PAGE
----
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Case Studies


In keeping with a great article by Jay Cross and Harold Jarche, I’ve decided to organize the social learning case studies by Emergent and Collaborative descriptors.  While these are reasonably self-evident, I would encourage you to read their post for more.

In previous posts, I have made the point that Marketing and IT professionals are “eating your cheese” in that they are actively working on these approaches while learning professionals are on the outside looking in.  My fear is that learning professionals will get stuck with the crap work, specifically certification & compliance, while IT and Marketing gets to work on the fun stuff, and more importantly, the seriously business-impacting stuff.

During a London keynote last week, though, Jay made a great point:  why not reverse this model, and actively dump certification and compliance on other groups:  certifications could and maybe should go to IT, and compliance initiatives could be run by Compliance Officers or Legal.  This would free learning professionals up to work on the really “big” initiatives like organizational network analysis (ONA) and social learning initiatives to trap emergent and collaborative information flow.  Good ideas worth serious consideration.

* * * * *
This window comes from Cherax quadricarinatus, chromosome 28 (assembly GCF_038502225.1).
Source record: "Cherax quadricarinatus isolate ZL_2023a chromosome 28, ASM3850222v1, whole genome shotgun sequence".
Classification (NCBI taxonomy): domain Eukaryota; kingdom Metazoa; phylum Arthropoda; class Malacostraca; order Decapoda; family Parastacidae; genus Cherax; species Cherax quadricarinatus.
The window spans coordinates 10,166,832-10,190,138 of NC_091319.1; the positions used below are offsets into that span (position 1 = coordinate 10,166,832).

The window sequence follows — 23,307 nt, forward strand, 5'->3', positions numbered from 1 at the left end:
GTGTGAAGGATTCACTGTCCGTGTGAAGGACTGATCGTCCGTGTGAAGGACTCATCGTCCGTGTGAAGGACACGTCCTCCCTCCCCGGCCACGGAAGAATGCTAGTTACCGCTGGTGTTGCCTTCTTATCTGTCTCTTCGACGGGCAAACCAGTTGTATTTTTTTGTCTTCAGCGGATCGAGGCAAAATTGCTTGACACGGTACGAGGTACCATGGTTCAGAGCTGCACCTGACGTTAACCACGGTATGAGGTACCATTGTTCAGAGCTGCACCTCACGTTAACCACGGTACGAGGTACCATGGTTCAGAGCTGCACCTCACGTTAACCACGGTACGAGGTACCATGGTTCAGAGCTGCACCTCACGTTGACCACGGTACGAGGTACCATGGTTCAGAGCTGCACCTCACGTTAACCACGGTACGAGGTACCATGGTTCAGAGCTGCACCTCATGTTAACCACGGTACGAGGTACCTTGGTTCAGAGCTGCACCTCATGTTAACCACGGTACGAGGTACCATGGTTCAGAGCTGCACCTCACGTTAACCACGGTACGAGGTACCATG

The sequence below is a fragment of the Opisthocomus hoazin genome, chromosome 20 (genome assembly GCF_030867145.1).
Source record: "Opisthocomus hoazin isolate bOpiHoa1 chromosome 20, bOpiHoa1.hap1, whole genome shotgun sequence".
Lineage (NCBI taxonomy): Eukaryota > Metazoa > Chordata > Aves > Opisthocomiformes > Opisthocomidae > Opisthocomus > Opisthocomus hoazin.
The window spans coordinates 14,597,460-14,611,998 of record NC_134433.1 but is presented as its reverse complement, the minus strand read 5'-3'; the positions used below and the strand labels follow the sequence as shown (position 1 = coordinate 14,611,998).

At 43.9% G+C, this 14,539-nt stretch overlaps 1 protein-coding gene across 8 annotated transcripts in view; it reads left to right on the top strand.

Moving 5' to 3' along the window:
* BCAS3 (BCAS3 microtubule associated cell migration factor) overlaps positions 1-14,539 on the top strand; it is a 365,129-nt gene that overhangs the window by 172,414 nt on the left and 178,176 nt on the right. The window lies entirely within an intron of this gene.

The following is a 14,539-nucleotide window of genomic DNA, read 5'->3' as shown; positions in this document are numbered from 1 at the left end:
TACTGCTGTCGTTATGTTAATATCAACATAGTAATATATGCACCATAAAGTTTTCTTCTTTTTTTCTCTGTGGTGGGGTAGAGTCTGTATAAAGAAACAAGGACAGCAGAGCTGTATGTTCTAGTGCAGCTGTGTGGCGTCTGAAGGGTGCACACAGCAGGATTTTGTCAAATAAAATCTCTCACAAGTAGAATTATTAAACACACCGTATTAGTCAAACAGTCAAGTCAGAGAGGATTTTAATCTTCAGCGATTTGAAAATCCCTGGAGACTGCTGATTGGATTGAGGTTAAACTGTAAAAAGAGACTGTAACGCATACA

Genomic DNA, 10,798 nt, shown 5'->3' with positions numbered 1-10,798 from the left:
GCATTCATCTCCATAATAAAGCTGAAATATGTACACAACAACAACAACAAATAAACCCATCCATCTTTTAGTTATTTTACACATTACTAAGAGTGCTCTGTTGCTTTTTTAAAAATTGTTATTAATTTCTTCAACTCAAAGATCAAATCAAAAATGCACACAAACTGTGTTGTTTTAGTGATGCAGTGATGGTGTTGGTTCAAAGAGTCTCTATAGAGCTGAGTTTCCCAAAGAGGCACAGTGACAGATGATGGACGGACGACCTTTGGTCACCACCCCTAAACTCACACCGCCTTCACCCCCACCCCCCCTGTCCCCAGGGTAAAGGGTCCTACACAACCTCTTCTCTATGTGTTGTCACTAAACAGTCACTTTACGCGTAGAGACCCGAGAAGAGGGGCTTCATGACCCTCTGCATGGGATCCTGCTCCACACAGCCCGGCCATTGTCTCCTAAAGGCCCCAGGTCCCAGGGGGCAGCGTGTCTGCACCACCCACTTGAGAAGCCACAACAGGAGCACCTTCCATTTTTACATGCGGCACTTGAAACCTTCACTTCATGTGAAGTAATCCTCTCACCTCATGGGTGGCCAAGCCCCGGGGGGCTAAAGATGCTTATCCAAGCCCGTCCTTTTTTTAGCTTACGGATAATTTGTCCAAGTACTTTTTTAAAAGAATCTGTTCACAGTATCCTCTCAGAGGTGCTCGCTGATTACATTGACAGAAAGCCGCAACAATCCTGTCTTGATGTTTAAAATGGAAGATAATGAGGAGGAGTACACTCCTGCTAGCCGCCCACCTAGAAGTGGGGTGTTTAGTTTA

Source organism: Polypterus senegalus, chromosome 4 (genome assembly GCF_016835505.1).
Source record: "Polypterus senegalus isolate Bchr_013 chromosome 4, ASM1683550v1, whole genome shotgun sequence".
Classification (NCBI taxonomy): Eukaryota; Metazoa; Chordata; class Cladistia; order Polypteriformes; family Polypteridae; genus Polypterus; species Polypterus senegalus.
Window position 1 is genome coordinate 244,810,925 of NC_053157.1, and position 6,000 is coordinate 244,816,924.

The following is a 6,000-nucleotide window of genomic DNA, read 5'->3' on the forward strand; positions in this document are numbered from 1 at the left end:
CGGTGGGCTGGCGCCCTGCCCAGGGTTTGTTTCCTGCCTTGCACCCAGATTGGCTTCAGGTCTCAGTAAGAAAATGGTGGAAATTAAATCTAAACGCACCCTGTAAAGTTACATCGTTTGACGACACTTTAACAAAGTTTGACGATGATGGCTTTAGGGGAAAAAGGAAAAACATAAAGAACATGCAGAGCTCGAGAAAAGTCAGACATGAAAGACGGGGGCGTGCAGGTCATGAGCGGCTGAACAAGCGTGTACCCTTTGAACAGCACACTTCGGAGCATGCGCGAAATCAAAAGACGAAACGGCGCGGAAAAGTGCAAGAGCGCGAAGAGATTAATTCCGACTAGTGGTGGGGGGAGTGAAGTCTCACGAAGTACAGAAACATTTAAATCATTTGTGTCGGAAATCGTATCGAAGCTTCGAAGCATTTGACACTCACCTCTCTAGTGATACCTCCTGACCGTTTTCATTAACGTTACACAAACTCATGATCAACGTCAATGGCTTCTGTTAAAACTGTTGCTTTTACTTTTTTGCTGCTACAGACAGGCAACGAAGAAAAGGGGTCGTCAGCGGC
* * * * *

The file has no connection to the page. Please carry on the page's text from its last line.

Click here for stories of Emergent Learning.

Click here for stories on Collaborative Learning.

3 Comments leave one →
  1. February 24, 2009 8:40 pm

    In many organizations, marketing and communications could handle content development while facilitators (AKA the new training department) ensure that workers have the tools, techniques and support for collaborative work.

    An example of separating compliance from learning: In the military we separated training delivery from testing. The Standards team did the testing and they were not the trainers.

    • dwilkinsnh permalink*
      February 24, 2009 8:53 pm

      Love those ideas Harold. I’ve never understood why trainers and ID folk insist on measuring stuff like whether learners hit all the pages in the course. If there is an assessment, that is the validation of knowledge acquisition and learning, right? But so many times, you see learning and assessing get all munged up like they are one thing. Separating them, as you suggest, provides opportunities for different groups to own different parts of the model.

      I agree completely with the facilitator comment. One of things I’ve been saying is that we should look at the news industry and Wikipedia models for inspiration on new job roles — both were once purely the domain of experts, but now include “non-experts” as content creators. In the transition, some “experts” took on roles as facilitators or producers or vetters. Like on CNN iReport, there is now a set of people who validate and vet news from the public submissions. All of this strikes me as directly analogous to where we need to go.

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